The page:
Poland enjoyed years of close ties to Israel under former Prime Minister Benjamin Netanyahu. However, Israel’s current government, which includes top officials who are the children of Holocaust survivors, has taken a far more confrontational approach. Hours after Duda signed the new anti-restitution law on Saturday, Prime Minister Naftali Bennett condemned it, and announced Israel’s top diplomat would immediately be recalled from Warsaw in protest. Bennett labeled Duda’s decision to sign the law “shameful,” a “disgraceful contempt for the memory of the Holocaust,” and a choice to “continue harming those who have lost everything.” Israel’s Foreign Ministry also recommended that the Polish ambassador, currently on vacation at home, not return to Israel. (BBC, WaPo, AP News)
- The coronavirus pandemic pummeled India’s economy, which contracted 7.3% in the fiscal year that ended in March. Economists fear the country isn’t on track to experience the kind of rebound seen in the U.S. and other major economies.
- So, on Sunday, Prime Minister Narendra Modi announced the launching of a $1.35 trillion infrastructure plan to boost the economy and create millions of job opportunities for Indian youth. Modi addressed the nation in a 90-minute speech delivered from New Delhi’s 17th century Mughal-era Red Fort, as part of the celebration marking the 74th anniversary of India’s independence from British rule.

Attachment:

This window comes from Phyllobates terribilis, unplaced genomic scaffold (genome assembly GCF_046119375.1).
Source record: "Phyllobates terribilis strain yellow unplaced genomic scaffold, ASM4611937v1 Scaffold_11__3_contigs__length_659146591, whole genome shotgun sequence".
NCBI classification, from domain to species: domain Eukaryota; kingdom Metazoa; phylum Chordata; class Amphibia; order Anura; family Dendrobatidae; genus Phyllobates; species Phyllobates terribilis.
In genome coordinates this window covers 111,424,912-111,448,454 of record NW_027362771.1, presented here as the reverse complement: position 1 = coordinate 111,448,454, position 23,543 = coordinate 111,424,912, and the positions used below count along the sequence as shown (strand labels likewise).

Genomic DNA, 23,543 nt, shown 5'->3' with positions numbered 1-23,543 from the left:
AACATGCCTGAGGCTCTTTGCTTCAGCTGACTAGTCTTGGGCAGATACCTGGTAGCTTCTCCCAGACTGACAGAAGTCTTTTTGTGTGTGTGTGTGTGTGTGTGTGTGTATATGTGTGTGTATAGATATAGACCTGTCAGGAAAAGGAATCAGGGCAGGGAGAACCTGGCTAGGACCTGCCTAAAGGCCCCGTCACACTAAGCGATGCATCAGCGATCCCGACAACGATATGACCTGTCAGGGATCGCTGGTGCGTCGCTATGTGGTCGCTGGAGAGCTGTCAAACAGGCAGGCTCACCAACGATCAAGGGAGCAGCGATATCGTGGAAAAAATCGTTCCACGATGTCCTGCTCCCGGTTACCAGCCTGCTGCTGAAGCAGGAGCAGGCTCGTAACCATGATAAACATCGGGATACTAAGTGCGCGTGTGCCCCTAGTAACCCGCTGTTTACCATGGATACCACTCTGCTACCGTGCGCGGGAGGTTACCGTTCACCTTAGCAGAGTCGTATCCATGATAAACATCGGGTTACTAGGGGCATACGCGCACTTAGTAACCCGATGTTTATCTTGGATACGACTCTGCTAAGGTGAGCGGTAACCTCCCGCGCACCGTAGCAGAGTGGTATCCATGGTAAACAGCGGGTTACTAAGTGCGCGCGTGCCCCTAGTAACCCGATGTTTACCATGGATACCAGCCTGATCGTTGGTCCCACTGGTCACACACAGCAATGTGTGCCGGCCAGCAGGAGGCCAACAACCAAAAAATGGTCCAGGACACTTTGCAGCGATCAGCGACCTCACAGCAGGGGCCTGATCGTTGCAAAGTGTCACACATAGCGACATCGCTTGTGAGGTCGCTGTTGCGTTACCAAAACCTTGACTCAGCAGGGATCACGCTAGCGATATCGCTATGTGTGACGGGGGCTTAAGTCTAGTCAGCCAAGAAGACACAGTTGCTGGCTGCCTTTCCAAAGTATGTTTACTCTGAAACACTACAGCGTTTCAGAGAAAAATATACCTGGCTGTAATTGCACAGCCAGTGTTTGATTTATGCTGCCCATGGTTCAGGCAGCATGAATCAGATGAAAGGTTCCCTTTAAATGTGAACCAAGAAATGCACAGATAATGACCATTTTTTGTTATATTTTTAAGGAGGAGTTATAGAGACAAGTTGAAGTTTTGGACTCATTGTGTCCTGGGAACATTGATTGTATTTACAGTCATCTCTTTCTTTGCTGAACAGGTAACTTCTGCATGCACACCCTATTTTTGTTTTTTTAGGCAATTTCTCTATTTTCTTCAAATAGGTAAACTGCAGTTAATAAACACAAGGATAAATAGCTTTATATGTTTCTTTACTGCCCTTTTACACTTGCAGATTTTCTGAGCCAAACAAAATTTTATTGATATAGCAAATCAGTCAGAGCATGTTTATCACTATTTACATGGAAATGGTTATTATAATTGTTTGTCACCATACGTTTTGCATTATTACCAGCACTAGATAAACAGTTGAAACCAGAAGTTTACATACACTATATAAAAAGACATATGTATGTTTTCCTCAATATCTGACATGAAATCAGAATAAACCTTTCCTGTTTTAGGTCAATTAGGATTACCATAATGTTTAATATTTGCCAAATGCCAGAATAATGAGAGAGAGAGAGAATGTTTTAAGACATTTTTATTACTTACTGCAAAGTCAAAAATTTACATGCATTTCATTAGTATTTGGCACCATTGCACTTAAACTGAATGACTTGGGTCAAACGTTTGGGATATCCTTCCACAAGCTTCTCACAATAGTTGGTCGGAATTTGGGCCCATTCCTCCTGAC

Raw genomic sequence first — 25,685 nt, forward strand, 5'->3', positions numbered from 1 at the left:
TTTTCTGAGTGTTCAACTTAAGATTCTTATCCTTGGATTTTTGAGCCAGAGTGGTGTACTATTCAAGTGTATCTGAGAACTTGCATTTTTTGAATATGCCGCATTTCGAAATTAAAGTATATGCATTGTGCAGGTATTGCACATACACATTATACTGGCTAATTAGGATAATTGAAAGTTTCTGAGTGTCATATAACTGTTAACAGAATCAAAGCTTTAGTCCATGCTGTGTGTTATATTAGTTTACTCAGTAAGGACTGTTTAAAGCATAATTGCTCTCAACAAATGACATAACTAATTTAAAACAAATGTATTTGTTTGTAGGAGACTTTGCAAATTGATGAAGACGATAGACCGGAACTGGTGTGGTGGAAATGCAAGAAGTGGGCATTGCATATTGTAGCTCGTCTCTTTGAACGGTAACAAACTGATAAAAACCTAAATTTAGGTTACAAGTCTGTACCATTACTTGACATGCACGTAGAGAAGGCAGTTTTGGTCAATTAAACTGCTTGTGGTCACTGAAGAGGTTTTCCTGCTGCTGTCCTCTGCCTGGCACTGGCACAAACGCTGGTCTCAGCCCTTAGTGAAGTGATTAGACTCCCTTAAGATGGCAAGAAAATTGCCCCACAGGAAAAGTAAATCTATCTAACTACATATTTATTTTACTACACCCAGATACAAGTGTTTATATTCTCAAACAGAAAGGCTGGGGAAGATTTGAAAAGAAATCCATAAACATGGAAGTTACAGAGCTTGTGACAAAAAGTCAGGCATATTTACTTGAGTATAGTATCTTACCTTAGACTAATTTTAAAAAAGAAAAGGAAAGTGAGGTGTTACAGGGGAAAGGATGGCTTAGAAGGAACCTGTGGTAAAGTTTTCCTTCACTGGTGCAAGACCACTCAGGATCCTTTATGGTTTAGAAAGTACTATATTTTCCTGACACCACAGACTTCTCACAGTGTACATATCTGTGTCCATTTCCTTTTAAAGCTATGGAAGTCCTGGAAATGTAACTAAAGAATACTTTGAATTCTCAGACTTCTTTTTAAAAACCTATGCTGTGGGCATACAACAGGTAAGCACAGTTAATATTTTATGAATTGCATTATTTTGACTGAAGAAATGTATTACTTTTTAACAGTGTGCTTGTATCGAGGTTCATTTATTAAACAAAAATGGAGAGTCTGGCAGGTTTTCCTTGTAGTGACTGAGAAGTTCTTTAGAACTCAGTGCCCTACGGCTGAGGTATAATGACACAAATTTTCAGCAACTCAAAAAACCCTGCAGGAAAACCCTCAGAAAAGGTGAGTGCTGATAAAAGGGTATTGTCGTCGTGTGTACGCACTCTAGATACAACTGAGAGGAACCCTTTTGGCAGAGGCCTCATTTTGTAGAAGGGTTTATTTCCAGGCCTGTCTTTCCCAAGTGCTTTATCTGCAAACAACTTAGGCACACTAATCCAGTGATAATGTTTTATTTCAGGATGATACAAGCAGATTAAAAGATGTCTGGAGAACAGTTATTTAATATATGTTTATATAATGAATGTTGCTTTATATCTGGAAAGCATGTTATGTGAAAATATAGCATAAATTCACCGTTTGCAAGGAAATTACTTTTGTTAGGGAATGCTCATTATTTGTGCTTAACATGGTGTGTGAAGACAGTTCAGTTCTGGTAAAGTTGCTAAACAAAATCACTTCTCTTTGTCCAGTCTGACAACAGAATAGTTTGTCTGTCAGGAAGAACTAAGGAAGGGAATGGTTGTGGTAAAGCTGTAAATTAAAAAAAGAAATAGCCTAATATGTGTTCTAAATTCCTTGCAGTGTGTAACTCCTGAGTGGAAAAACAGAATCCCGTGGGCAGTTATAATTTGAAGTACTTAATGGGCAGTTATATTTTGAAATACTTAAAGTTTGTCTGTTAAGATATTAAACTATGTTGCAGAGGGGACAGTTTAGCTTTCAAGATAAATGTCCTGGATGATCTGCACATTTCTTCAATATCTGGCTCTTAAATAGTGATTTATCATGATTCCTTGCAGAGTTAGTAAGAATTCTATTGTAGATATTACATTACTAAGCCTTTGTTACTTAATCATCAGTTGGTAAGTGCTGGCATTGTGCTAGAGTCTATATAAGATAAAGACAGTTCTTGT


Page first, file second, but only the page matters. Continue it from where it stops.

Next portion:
- During his speech, Modi also listed his government’s achievements since 2014 and hailed India’s coronavirus campaign built around the creation of its own vaccine. So far, over 500 million doses have been given, but only about 11% of eligible adult Indians have been fully vaccinated. (AP News)
- A young Chinese woman hiding out in Dubai to avoid extradition back to China says she was abducted from her hotel room and held for eight days in a clandestine Chinese-run detention facility in Dubai. Beijing considers 26-year-old Wu Han’s fiancé a dissident; Wu said she was questioned and threatened in Chinese and forced to sign legal papers incriminating her fiancé for harassing her.
- While in detention, she saw or heard two other prisoners, both Uyghurs. Wu was finally released on June 8 and is now seeking asylum in the Netherlands. “Black sites” — secret jails where prisoners are held without any legal recourse — are common in China, but Wu’s account is the only testimony that Beijing has set one up in another country.
- If accurate, it would reflect how China is increasingly using its international clout to detain or bring back citizens it wants from overseas, be they dissidents, corruption suspects, or ethnic minorities. In a statement on Monday, Dubai police denied allowing any foreign governments to run any detention centers within its borders, and said Wu freely exited the country with her friend three months ago. (AP News)
Additional World News
- Sydney records deadliest day of COVID-19 pandemic, Melbourne lockdown extended (Reuters)